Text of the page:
How to update your multilingual product catalog
The year comes to an end once more (as the years pass, it seems it is disturbingly faster, right?), and the time has come to update the yearly product catalog again. In all those languages it comes in, and hopefully, some more – since everyone wants to expand internationally. Your best choice is to entrust a professional language service provider, but even then there are things to watch to make sure the process will run smoothly.
If you keep just 3 things in mind this year, those multilingual updates won't turn into a nightmare. Read on and enjoy:
1. Have your translation resources revised before you reuse them. If you don't have any, you should get them created (see how to create translation memory here).
Translation resources consist mainly of translation memories and glossaries (translation memory explained in detail here). These are databases of already translated text, which significantly reduce translation cost and delivery times when applied in translation, mainly in case of repetitive content – which surely applies to product catalogs.
The translation resources, however, degenerate over time if not maintained and properly updated. They need to be checked from time to time because any errors detected in the resources will propagate into all future translations. Or in plain words: You don't want to have the same typos in a catalog 3 years in a row...
2. Ask for a price estimate including a pre-translation analysis. Don't pay for repetitive, or already translated content.
As explained above, having a good part of content already translated before and processed in form of translation resources logically reduces both translation time and translation cost. Your supplier shouldn't charge the same for repetitive or exact match content, and the price tag on your translation project needs to reflect this. Therefore always ask your translation supplier to provide you with a translation estimate that contains a detailed analysis of reused content and check how this affects the final price.
3. Always insist on having the translated content reviewed and proofread.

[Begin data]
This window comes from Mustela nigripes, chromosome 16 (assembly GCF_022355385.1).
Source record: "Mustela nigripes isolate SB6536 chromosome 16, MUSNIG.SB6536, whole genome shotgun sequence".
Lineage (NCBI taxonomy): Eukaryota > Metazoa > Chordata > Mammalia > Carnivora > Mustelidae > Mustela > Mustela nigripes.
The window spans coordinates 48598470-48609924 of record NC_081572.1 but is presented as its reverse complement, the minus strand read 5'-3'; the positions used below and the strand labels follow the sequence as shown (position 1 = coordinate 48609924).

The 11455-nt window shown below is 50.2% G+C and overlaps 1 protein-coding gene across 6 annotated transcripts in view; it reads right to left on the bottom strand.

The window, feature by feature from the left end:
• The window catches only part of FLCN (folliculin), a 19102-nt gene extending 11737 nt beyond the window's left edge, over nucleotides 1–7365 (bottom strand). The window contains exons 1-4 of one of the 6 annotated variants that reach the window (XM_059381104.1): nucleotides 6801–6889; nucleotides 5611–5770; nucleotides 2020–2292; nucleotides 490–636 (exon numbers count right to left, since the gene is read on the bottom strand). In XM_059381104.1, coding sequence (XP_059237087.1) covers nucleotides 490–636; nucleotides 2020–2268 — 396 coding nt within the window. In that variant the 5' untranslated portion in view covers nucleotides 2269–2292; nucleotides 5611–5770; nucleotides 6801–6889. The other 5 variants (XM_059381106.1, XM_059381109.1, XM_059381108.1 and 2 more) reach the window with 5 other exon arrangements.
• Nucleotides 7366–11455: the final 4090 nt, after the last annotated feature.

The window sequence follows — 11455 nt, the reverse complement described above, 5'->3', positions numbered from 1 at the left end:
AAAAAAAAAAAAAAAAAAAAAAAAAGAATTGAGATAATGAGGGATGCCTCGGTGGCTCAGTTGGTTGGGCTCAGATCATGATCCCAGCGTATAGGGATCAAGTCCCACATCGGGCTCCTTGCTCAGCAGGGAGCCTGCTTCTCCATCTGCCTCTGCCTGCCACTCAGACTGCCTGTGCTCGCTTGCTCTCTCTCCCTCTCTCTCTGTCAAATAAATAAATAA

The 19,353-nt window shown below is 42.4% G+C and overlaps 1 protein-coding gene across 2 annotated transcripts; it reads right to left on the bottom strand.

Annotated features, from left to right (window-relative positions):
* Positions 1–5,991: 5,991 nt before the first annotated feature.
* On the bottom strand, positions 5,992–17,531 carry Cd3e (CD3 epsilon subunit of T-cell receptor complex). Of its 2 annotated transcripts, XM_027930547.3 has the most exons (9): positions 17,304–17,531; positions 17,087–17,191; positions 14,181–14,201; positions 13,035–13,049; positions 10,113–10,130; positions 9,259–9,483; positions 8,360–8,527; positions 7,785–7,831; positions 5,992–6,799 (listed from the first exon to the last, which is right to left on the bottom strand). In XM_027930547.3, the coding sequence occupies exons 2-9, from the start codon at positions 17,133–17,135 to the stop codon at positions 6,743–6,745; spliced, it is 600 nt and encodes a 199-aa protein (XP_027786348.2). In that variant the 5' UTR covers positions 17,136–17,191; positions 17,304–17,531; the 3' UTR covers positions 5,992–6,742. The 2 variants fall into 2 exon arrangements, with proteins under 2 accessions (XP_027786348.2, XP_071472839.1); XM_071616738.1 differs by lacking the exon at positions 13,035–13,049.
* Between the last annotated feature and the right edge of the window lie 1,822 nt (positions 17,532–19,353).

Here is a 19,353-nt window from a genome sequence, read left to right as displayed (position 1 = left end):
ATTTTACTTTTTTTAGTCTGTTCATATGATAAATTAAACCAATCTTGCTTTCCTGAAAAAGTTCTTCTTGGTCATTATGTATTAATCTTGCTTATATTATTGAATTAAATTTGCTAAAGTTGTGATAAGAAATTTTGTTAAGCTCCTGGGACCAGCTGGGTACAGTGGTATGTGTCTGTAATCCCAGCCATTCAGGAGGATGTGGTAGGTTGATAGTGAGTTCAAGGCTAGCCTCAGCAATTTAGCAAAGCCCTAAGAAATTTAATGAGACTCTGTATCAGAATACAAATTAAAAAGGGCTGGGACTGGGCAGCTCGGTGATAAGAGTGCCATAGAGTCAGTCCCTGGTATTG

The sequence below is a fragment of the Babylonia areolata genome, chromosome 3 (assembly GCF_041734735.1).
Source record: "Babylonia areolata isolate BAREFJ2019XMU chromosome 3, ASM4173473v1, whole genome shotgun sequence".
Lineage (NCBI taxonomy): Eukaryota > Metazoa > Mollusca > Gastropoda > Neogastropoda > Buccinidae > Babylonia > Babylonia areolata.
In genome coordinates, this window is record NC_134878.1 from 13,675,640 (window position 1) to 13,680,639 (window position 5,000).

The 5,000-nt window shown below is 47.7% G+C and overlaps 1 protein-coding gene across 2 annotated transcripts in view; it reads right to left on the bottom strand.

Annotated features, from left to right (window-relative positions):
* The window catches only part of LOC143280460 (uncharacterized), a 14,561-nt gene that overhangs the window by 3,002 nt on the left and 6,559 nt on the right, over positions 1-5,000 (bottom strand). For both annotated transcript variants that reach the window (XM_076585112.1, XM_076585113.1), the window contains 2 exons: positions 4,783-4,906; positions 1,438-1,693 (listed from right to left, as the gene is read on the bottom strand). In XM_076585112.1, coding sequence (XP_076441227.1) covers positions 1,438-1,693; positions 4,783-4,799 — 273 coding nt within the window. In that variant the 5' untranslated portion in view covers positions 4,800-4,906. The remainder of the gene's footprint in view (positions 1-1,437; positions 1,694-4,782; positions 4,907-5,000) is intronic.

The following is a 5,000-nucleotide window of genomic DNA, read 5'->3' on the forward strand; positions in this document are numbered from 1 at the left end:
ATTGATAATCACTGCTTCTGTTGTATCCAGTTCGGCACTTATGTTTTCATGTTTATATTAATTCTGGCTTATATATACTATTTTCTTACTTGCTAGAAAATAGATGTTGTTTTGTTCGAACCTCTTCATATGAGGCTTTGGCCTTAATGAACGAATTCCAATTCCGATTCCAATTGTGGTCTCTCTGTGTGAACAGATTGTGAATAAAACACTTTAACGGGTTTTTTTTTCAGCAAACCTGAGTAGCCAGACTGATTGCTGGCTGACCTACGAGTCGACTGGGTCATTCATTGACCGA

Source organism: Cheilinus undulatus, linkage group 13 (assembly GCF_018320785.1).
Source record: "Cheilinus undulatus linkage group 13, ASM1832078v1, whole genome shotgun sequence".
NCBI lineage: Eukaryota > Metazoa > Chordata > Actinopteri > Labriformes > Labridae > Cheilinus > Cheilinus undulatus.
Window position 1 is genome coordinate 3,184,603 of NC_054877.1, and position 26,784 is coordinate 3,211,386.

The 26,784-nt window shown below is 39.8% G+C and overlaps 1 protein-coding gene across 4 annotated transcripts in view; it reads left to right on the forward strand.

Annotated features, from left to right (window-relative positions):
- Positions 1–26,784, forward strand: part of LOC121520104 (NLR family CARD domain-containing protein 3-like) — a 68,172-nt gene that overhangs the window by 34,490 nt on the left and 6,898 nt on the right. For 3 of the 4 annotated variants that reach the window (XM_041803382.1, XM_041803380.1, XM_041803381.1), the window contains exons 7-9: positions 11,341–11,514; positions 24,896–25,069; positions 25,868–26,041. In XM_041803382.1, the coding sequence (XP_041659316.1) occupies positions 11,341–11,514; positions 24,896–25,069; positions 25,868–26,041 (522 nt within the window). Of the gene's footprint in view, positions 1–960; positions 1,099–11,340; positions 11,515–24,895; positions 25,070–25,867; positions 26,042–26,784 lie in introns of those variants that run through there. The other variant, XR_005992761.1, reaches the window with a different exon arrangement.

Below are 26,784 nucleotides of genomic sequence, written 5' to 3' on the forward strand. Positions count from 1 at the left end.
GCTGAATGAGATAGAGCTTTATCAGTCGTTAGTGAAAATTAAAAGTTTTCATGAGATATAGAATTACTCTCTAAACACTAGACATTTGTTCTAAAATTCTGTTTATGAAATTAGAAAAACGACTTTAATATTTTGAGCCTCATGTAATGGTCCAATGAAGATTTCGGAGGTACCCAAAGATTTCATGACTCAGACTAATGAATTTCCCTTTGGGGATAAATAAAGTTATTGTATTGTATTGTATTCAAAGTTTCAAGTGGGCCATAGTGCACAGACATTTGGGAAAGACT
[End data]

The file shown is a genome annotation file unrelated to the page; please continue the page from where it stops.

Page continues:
Humans make mistakes, and machines programmed by humans make mistakes too. Until the day comes when AI takes over translation, it's always a healthy idea to review translated documents before they are published. Especially with technical content, it can be critical not to overlook mistakes (e.g. a translator confusing "always push this button" with "never push this button") or else such mistakes can end up as very unpleasant lawsuits. For this reason, demand that your texts not only be translated, but also fully reviewed and edited by a second native translator, and then as a final step proofread by humans with computer-assisted checkers. By the way, it's also good to make sure your translation supplier holds indemnity insurance - just in case...
That's it. The issues are clear, the process is given, but if it sounds as too much to handle, just leave the job to us. We specialize in technical translation and we're experts on catalogs, manuals, and guidelines.
Language facts: Slovenian
Slovenian (or Slovene) is a Slavic language from the South Slavic group, most closely related to Croatian and a distant relative of languages such as Russian. Slovenian should NOT be confused with the Slovak language, which does not have much in common with Slovenian, apart from both being Slavic languages. Interestingly, both languages call their own language by the same expression – slovensky/i, sloven(s)cina – which literally means Slavic in the old Slavonian. Slovenian is spoken by about 2 million people in Slovenia – a small country, but with both high mountains (Alps) and a sea (the Adriatic sea), as well as Slovenian communities in neighboring countries and immigrants around the world. Slovenian is also an official EU language.
The least homogeneous Slavic language
Slovenian is a heavily inflected language with some ancient grammatical peculiarities, such as the dual grammatical number. Despite the small number of speakers, the dialects are heavily diversified and strong dialects from opposite sides of the country, influenced by neighboring languages, are practically mutually unintelligible. This was due to the fact that compulsory schooling was in other languages than Slovenian (mainly German and Italian). Standardized Slovenian as a national language was formed in the 18th century based on the Upper and Lower Carnolian dialects.
Slovenian uses the Latin alphabet, without the letters Q, X, Y, W and with the addition of a few extra letters. The letters Q, X, Y, W, however, are used as independent letters in encyclopedias and dictionary listings (and as such are included in the alphabet here).
A B C Č Ć D Đ E F G H I J K L M N O P Q R S Š T U V W X Y Z Ž
a b c č ć d đ e f g h i j k l m n o p q r s š t u v w x y z ž